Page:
The 4th in Kingsport: What do you Know about Pedro Perez?

R (App): Kingsport Mets 20, @ Johnson City Cardinals 4

I made the lovely drive from Savannah, GA to Johnson City, TN to see the Kingsport Mets. (This is not a joke. Driving through the Southern Appalachian mountains is gorgeous.) I saw the KMets score 16 runs in the final four innings on their way to a season-high 20 tallies and a 20-4 win  that finished in the rain with the Johnson City catcher on the mound mopping up in relief.

Perez, Pedro KMets3B Pedro Perez had the game of his (brief) professional life, going 3-for-5 with a double and two three-run homers and seven RBI. The second homer was funny – he got a fastball in and yanked it down the leftfield line. The 18-year-old started a few steps out of the box, wasn’t sure it would stay fair, stopped, and then waited for it to straighten out and stay fair. Perez kept it fair, because he said, “I stayed close, and [used] quick hands.” (We will have video of this on the blog as well.)

Lower back problems limited Perez to 12 games in the Appalachian League last year when he hit just .119/.178/.190 with three walks and 12 strikeouts. Perez is now up to 6’2″ and has filled out to north of 220 pounds.

This year, he explained in halting English (!) what he’s doing differently: “I changed my hitting approach and I’m better now. The hitting coach told me about how I feel with two strikes, and how I feel when [there’s] a 0-0 count. With two-strike approach, shorten the bat, and spread my legs. He said, you can hit with your legs spread a little bit.” (I was very impressed that the 18-year-old Perez was willing to answer questions in English. He had Leger nearby to translate if my questions ran into the complex, or he needed help, but he spoke in English, which speaks extremely well of his learning ability.)

Kingsport manager Jose Leger on Perez,¬†“This year, he’s different – more mature. He’s actually played a lot better defensively than we saw in extended last year. Hitting-wise, instead of having all the movement, he’s tried to cut all the movement and spread his legs and just use his hands. He’s got power, he’s a big kid with power, he’s got a good swing. He uses his legs well, and he’s got some batspeed and that body too- he uses what he has.”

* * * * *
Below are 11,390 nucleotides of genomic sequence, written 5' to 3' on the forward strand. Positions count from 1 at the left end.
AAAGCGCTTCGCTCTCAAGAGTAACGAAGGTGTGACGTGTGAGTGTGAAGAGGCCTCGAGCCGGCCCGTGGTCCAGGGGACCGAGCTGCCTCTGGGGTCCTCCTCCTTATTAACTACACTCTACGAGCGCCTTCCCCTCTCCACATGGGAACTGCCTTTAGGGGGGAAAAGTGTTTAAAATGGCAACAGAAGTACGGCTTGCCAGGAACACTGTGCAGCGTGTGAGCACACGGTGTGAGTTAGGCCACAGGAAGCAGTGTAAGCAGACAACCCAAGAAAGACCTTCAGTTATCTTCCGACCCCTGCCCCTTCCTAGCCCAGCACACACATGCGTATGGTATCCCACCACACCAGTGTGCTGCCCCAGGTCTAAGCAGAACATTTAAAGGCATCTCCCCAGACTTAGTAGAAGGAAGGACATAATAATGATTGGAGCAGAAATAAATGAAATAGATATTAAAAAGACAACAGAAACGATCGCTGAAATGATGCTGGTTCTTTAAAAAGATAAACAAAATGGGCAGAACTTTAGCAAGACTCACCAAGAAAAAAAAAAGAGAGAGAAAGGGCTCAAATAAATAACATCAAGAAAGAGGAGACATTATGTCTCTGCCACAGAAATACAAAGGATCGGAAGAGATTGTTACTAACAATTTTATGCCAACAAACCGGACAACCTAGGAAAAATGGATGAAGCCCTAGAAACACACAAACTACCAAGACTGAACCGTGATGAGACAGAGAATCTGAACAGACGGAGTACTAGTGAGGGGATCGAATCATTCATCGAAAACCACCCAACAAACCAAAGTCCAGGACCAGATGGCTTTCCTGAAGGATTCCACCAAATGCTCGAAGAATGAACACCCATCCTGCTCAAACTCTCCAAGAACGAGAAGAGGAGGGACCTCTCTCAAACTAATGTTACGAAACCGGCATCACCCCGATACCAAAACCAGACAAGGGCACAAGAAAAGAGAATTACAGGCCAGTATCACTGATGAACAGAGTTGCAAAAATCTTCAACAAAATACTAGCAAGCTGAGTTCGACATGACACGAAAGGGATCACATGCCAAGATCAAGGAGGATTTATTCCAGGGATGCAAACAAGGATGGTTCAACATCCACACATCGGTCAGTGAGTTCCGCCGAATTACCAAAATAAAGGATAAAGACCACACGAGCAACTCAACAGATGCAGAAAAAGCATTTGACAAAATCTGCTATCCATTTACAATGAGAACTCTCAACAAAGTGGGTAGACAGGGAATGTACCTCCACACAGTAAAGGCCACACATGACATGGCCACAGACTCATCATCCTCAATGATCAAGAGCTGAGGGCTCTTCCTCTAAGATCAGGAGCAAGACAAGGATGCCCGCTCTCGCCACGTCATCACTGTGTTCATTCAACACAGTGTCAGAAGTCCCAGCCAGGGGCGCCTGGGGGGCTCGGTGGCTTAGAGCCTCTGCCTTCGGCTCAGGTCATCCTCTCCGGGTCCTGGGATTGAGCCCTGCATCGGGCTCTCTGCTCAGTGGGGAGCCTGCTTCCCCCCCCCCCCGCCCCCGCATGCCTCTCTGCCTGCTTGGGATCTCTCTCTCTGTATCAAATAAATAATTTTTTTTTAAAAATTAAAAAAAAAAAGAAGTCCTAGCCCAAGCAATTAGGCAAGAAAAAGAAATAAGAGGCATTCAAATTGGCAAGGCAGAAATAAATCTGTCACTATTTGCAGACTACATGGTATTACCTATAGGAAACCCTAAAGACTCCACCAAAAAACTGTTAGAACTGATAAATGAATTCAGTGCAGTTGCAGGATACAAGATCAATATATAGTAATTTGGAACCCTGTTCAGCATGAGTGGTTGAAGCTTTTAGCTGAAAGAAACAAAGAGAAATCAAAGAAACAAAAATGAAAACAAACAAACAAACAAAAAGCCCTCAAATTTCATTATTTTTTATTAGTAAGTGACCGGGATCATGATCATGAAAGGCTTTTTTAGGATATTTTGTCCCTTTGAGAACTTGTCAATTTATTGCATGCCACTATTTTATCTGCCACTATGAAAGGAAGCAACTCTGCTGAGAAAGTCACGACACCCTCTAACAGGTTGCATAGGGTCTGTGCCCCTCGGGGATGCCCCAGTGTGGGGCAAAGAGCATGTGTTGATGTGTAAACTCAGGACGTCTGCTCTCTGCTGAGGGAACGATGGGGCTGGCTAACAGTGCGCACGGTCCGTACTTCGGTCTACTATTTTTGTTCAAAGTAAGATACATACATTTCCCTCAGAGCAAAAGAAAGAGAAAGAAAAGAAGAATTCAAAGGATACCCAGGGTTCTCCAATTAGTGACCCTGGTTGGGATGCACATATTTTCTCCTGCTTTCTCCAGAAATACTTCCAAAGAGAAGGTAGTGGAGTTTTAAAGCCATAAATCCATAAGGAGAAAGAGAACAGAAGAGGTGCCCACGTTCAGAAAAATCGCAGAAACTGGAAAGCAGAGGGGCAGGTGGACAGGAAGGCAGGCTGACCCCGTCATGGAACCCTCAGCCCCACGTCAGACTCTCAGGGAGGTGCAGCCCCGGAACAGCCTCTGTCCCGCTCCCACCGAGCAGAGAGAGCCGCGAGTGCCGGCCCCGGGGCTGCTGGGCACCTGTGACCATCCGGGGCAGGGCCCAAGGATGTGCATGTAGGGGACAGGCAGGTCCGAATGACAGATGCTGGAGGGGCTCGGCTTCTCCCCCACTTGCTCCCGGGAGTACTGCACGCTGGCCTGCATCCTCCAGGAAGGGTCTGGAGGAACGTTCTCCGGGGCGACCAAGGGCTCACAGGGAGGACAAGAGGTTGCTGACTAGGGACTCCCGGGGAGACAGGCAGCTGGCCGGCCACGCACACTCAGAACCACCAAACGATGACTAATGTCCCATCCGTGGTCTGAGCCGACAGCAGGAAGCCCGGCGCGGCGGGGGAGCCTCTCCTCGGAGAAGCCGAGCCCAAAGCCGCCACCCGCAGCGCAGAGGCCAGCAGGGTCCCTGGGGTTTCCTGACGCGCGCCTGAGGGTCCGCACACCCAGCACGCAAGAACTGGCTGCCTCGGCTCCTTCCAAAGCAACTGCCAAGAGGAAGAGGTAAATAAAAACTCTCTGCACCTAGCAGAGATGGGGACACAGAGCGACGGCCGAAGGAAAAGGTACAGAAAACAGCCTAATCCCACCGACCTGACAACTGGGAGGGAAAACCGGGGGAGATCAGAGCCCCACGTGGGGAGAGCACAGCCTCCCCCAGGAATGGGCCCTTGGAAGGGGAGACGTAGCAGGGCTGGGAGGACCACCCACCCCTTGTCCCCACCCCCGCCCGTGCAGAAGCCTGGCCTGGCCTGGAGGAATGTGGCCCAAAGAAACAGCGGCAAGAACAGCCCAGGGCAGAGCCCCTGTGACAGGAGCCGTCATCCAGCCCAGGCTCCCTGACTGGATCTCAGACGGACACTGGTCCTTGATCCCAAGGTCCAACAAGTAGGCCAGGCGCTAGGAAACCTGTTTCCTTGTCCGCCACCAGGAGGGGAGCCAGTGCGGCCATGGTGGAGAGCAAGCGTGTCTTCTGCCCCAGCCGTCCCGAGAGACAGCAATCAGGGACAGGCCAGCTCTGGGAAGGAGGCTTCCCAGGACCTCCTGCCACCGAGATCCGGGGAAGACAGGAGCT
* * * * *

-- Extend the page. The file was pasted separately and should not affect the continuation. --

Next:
Perez pointed out that facing erratic Appalachian League pitchers creates a problem upper level hitters do not experience. The hardest part of the league he said is that “Too many pitchers don’t throw a lot of strikes. You have to have a lot of concentration when the pitcher throws in the strike zone and I have to stay aggressive with the pitch in the strike zone.”

 

Pitching Notes
Rob Whalen: 3 IP, 2 H, 1 R, 1 ER, 4 BB, 3 K. The Mets’ 12th round pick in the 2012 draft out of Haines City (FL) High School was sitting 88-89 mph with his fastball and touched 90 once or twice. He’s already listed at 6’2″ and 200 pounds, which is probably light. Even as a 19-year-old I don’t see a lot of projection left in the body. He threw a few curveballs at 75-76 mph and tried a pair of changeups at 82.

In the seventh, the KMets turned to 20-year-old LHP Alberto Baldonado. Already 6’2″ and north of his listed 160 pounds (in a good way) he was throwing 92-93 mph and touching 94. He showed two curveballs at 67 mph, one a good one for a strikeout, and one that forgot to bend and missed the zone by a foot and a half. There’s a little bit of funk in his delivery. He fanned four while walking one and allowing three runs on five hits in his two innings. He did not show a changeup. I suspect he will stay in the bullpen for the forseeable future, because his breaking stuff is so rudimentary.

In the ninth, the Mets turned to little fire-baller Ricardo Jacquez. At 5’9″ and slender, Jacquez struck out the side throwing 92-94 and sitting at 94. He showed a slider at 87 that was flat, but an effective complement to his heat. The Mets drafted Jacquez in the 25th round this year out of Central Arizona JC. He began his college career at Texas, but was kicked off the team for a second rules violation when he warmed up, but was too “dehydrated” to pitch (read: hungover). Jacquez has struck out 11 of the 20 batters he has faced in the Appy League, walked one and given up two hits. The way he threw Thursday, he has no business in the league and could certainly handle an assignment to the South Atlantic League.

 

Hitter Notes
SS Amed Rosario: 1-for-4, RBI, 2 BB, K. He didn’t get much to swing at in his two plate apperances that turned into walks. In the seventh, he managed to get to a fastball at his shoulders and drive it to left for a fly-ball out. It was not a pitch he should have swung at, but the pure athletic ability to drive the pitch was redeeming. Facing a catcher on the mound in the ninth in the rain, he slashed a single to right to drive home a run. The 18-year-old is rail thin at 6’2″, 170 pounds.

CF Champ Stuart: 2-for-4, 2 2B, 4 RBI, 3 BB, 2 K. You can see what the Mets saw when they plucked him in the sixth round this year. He’s fast, he throws well and he has batspeed. He doesn’t really know what to do with sliders yet, but there is just a lot of quick in this 20-year-old’s game.

LF Brad Marquez: 3-for-6 with a double. He hit a couple of hard line drives up the middle and yanked one into left. He still looks a little like a football player playing baseball with strength in his movements.

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